Update, May 5, 2022: The below column, originally published in Aug. 2021, features Karine Jean-Pierre, the White House principal deputy press secretary. Months later, we’re republishing, as it was just announced that Jean-Pierre will soon become the new White House press secretary, making her the first Black person and the person openly LGBTQ person to hold the position, per CNN. Below, more on how she got to this career-defining moment.
In ELLE.com‘s monthly series Office Hours, we ask people in powerful positions to take us through their first jobs, worst jobs, and everything in between. This month we spoke with Karine Jean-Pierre, the White House principal deputy press secretary and member of the Biden administration’s historic all-female senior communications team. Jean-Pierre is used to breaking barriers in her career: Last year, she was chief of staff for then-vice presidential candidate Kamala Harris, becoming the first Black person to hold the role, and this May, she became the first openly gay woman to lead a White House press briefing and the first Black woman to do so in 30 years. She was also a staffer in the Obama-Biden White House, a political analyst for NBC and MSNBC, the chief public affairs officer for MoveOn, and a lecturer at Columbia University. Below, she shares what it’s like to now have her dream job, the complicated nature of being the “first,” and the career advice she never follows.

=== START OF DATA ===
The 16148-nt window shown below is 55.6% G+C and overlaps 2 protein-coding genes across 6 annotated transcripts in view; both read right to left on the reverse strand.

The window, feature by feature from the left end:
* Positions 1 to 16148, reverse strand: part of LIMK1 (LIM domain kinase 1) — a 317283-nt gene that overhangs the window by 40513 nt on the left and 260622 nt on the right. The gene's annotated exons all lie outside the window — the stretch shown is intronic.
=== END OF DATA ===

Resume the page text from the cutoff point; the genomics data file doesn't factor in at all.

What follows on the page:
My first job
I grew up in Hempstead, NY, and my very first job was working for an environmental organization. I was a phone canvasser, and I was terrible at it. It’s really hard to ask for money, especially over the phone. But that turned into this other really good job, where I would go to the beach in the summer and observe these birds calling piping plovers, which are an endangered species. I’d count the eggs and make sure they were still in the nest. Then we’d watch over the summer as the eggs hatched. I was originally a science major, and I always enjoyed anything that had to do with science or the environment.
The job I’d never want to do again
I once had a job where I was essentially a fundraiser assistant. It was a volunteer thing I was doing, and I didn’t like it. We went to a very wealthy donor’s house somewhere in Manhattan, and I remember thinking, This is the part of politics that I’m going to leave to the experts. It’s something that takes a very important, special skill that I just didn’t have.
What it’s like to have my dream job
I love the fact that I get to come back for another historic White House. I will never have a job like this ever again. It doesn’t matter what I do; it will never amount to what we’re doing today. I am this Black, queer, immigrant woman, and I get to walk into the gates of this White House. I have an office in the West Wing. And I’m doing this in an incredible, important moment. I’m doing it on behalf of President Biden, who I’ve known for over a decade. Everything we’re doing, we’re trying to help the American people. So I can’t imagine a better opportunity.
How being raised in an immigrant family has shaped my career